If you could snap your fingers and travel back in time to Colorado’s oldest towns, much of the conversation might be on holiday preparations. Whose house is hosting festivities after midnight Mass? Who’s making the posole? The tamales? Are there wagons to pick up folks in case of snow?
This time of year, in Blanca, Fort Garland, Chama or San Luis---Colorado’s oldest town---similar conversations are taking place. The spirit of the season is certainly there but time and an inescapable reality have altered the celebrations.
Midnight Mass at the largest Catholic Church in the Valley is now an eight o’clock affair and the standing-room-only crowds that once were normal have slowly dwindled, leaving plenty of seats for everyone.
“We’re not getting as many people as we’d like,” said Brenda Vialpando, who lives in Chama but commutes to San Luis and works as church secretary at Sangre de Cristo Parish. Like the surrounding communities and countless small towns across the nation, “younger people have left the area for jobs and older people have passed on and there’s no one to replace them,” she said.
But despite the dilution of numbers, there’s been no diminution of the love of tradition. “Faith,” said Father Pat Valdez, “brings the community together.” Valdez, now a priest in Cortez, served as the spiritual leader in San Luis for 23 years. His name evokes reverence in San Luis. His legacy is the Stations of the Cross.
The Stations of the Cross are a thoughtful and spiritual monument located on a bluff just off the town’s main street. The site, more formally and known locally as “La Mesa de la Piedad y de la Misericordia (Hill of Piety and Mercy) is a depiction of the final hours in Christ’s life.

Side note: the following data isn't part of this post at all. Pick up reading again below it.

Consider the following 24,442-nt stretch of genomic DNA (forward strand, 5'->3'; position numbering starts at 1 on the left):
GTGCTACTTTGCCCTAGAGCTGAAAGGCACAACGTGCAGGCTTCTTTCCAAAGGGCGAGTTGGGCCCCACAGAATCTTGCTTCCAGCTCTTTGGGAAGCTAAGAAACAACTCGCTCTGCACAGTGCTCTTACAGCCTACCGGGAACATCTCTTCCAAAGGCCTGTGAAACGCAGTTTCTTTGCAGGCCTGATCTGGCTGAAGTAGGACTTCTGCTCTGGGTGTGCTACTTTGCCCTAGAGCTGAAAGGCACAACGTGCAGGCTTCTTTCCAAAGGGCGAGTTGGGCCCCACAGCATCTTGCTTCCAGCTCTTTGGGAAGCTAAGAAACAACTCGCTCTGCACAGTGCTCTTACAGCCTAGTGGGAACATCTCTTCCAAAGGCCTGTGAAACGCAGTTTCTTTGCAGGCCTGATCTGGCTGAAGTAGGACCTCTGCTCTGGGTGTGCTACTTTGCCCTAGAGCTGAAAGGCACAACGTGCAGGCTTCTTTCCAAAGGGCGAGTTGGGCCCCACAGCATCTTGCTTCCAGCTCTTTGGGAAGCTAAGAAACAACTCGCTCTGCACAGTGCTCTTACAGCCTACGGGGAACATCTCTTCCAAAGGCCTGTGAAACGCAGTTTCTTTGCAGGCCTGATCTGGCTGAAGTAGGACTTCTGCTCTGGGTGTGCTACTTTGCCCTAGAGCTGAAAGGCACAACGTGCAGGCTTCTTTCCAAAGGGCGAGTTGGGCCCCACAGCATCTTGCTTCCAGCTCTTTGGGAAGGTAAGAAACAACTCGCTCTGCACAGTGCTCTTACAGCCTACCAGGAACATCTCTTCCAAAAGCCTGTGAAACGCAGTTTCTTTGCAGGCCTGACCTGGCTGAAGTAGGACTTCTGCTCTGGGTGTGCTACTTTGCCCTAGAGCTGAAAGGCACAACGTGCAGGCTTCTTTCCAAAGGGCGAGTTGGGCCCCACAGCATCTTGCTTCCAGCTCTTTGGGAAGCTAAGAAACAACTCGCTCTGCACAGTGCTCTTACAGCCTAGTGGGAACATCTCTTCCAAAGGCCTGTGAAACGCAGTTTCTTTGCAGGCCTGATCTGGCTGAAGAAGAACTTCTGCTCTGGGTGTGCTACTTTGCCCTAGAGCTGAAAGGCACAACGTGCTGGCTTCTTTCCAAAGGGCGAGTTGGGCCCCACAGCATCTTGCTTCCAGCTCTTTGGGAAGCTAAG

In year’s past, the Stations of the Cross were an essential part of the holiday tradition. But that, too, has changed. While there may be some who make it part of the season, for practical reasons, it’s no longer an essential stop. “It’s just too cold to go up there,” said Valdez. Valley temperatures this time of year can plunge to zero or below. Also, traversing the incline can be challenging even for the hale and hearty.
The two decades-plus Valdez spent in San Luis are years that are emblazoned with a tender, almost palpable reverence among the locals. It was Valdez who led the Christmas Posada. “It began on the 16th of December,” he recalled. “We would do the novena of Santa Niño followed by nine days of prayer thanking the infant Jesus,” he said.
The Posada is a reenactment of the journey Joseph and Mary took prior to the birth of Jesus. With Joseph leading and Mary on the donkey, they approach each door only to be turned away. Ultimately, as the story is told, they finally settle in the manger where the child is born. The Posada is reenacted throughout South America and Mexico and in scores of Latino communities in the United States.
“We would go to the little towns each of the nine nights and walk with Joseph and Mary and up in the little chapel and have a dinner afterward.” It was, he said, “a beautiful expression of faith.”
While time has taken its toll on tradition---the Posada in the Valley has slowly gone away---its absence has done nothing to erase the memory of years passed. “There just aren’t enough people to do it,” said Vialpando. In its heyday, Vialpando recalled a Posada when “I remember feeding seventy-six people,” she said. While that seems like a lot, “you graciously accept people into your home.” Vialpando said she made enough red and green chile to handle the crowd. There were also chicos and biscochitos.
The vanishing Posada is simply a casualty of time. The aging and passing on of populations in San Luis along with the neighboring towns have forced change. But the memories remain. “It was so beautiful,” said Vialpando. “We had people from all over the county just coming together as a community.” Even the frigid Christmas visits to the Stations of the Cross were memorable. “Back then, you didn’t even notice the cold.”